California leads housing gain

October 12, 2012

A sharp drop in new defaults shows that California is recovering from the housing collapse faster than any other state, according to a report by a home-loan data specialist. That’s somewhat ironic, as California led the U.S. into the bust. (San Francisco Chronicle).

Foreclosures are at their lowest since 2007 in the Golden State, down 13 percent from  year ago.

The trend is nationwide, with value of homes in America up 1.2 percent in July — the biggest increase since August 2010.

At the same time, home sales in the state’s biggest markets accelerated and real estate values jumped by 11 percent.

It will become harder for lenders to seize foreclosed properties as of Jan. 1 when new legislation takes effect, and that might adversely affect the speed at which the state’s economy recovers.





  1. thinkaboutit says:

    Funny-annoying, how posters with a certain agenda are vehement to dismiss cases of wrongdoing on the part of the mortgage industry.

    There are too many foreclosures and, yes, forced short sales on record now from homeowners with previously A+ credit to deny the massive theft being committed against responsible Americans. Look at the sales of any given neighborhood. Foreclosed homes *are* being flipped (by larger scale investors this time) as higher priced rentals (and no pets allowed, by the way). It’s no longer uncommon to find several families or groups of roommates living in the typical 3/2 to make ends meet.

    Scan the Craigslist ads. You’ll see them, entire families wanting to rent one room. The fact that the American family is largely displaced is under-reported. Either the government will step in and recreate another wave of subprime borrowing (doubtful) or investors will continue to get richer from the struggling collective of the under- and unemployed.

    Either way, home ownership won’t be the same for the next decade or so of this economy. So much of the population who owned homes in the past will be too gun-shy, cynical, understandably mistrusting (or most likely, ineligible to qualify for a decent mortgage rate) to own again in their generation.

    I’ve posted before that I used to think owning a home was the ultimate goal, not for the foreseeable future if at all. Average Americans have gotten screwed overall. That said, I realize that there has been a huge number of homeowners who bought in over their heads or used their homes as piggy banks for frivolous spending. Everybody knows that.

    However…I submit there are just as many who lost good paying jobs, whose hours were cut, who experienced catastrophic medical issues that insurance did not cover, those who were abandoned in divorce, spouses who were widowed and a mix of other hardships that the banking industry saw fit for opportunistic gain.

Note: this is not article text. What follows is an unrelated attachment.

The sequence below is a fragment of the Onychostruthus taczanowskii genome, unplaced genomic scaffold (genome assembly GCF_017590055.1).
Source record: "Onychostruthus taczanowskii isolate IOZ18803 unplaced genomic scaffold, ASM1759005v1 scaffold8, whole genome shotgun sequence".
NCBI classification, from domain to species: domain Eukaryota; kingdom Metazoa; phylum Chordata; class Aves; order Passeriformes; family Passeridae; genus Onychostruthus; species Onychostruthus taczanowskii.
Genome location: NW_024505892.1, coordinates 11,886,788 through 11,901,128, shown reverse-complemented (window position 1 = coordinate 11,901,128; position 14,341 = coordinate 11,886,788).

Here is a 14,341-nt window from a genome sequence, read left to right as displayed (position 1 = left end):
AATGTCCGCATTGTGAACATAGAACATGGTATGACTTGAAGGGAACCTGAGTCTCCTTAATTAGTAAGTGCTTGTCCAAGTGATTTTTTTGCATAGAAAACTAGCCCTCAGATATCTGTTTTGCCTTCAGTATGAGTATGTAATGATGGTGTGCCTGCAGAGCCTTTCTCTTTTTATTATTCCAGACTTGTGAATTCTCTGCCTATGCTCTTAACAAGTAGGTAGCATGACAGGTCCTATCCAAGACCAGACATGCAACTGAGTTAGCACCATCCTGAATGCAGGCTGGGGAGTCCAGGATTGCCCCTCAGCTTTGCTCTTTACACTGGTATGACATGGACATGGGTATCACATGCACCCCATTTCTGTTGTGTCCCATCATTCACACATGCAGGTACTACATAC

Even in my own situation, I would have been considered a good risk on paper, but BofA’s servicing arm said that the investor simply refused to modify my loan to the then-current market rates in order for my loan to become equally as affordable as my neighbor’s…plain and simple. ReconTrust (, owned by BofA, did not assist customers who were intent on keeping their homes. No way.



    BofA’s ReconTrust Settles Charges – Analyst Blog

    Posted 8/17/2012 5:11 PM by Zacks Equity Research

    On Thursday, Bank of America Corporation ‘s ( BAC ) foreclosure division – ReconTrust Co. – settled charges made by Washington State Attorney General, Rob McKenna. The charges were filed on the grounds that ReconTrust failed to comply with the state laws of Washington.

    McKenna claimed that this division was futile in the role of an unbiased third-party, acting on the interests of both lender and borrower. Moreover, it did not have an office in the state of Washington.

    In addition, it failed to identify the actual loan owners and provided conflicting information to the borrowers regarding the methods to stop foreclosures. To resume its discontinued business in the state, the company will have to fulfill the conditions laid down to safeguard the interests of the homeowners.

    Texas-based ReconTrust is a foreclosure trustee services provider in California, Texas, Arizona, Nevada, Virginia and seven other states.

    Earlier this year, five large U.S. banks – JPMorgan Chase & Co. ( JPM ), Bank of America Corporation ( BAC ), Citigroup Inc. ( C ), Ally Financial Inc. and Wells Fargo & Company ( WFC ) – accused of faulty foreclosure practices, agreed to a $25 billion settlement deal. Under this settlement, Bank of America had the largest financial commitment of $11.8 billion. Out of this amount, ReconTrust has already paid a sum of $1.1 million.

    Even though it will take awhile to fully overcome the foreclosure mess, this settlement is a step forward. We believe that various corrective measures would surely prevent yet another foreclosure crisis, if these are implemented correctly.


    Robo-signed foreclosures:


    Archived blog post in re postponing trustee auction sale:

    “Short Sales Resisted As Foreclosures Are Revived,” NYTimes

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  2. Jack L says:

    Prices will still be more than the so-called middle class can afford, especially in SLO County. I see the new trend in cities are the super tiny 300 sq ft apartments or condos or whatever they will be. Touch all the walls from the middle of the room. Looks like to me we will be living like we used to see in the photos of third world inner cities. The end of an era.

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    • abigchocoholic says:

      Looks like to me we will be living like we used to see in the photos of third world inner cities. The end of an era.
      Really? Life that bad for you? You’re probably living better than 99% of the people on the planet and yet all you can think of to do is to comment something this?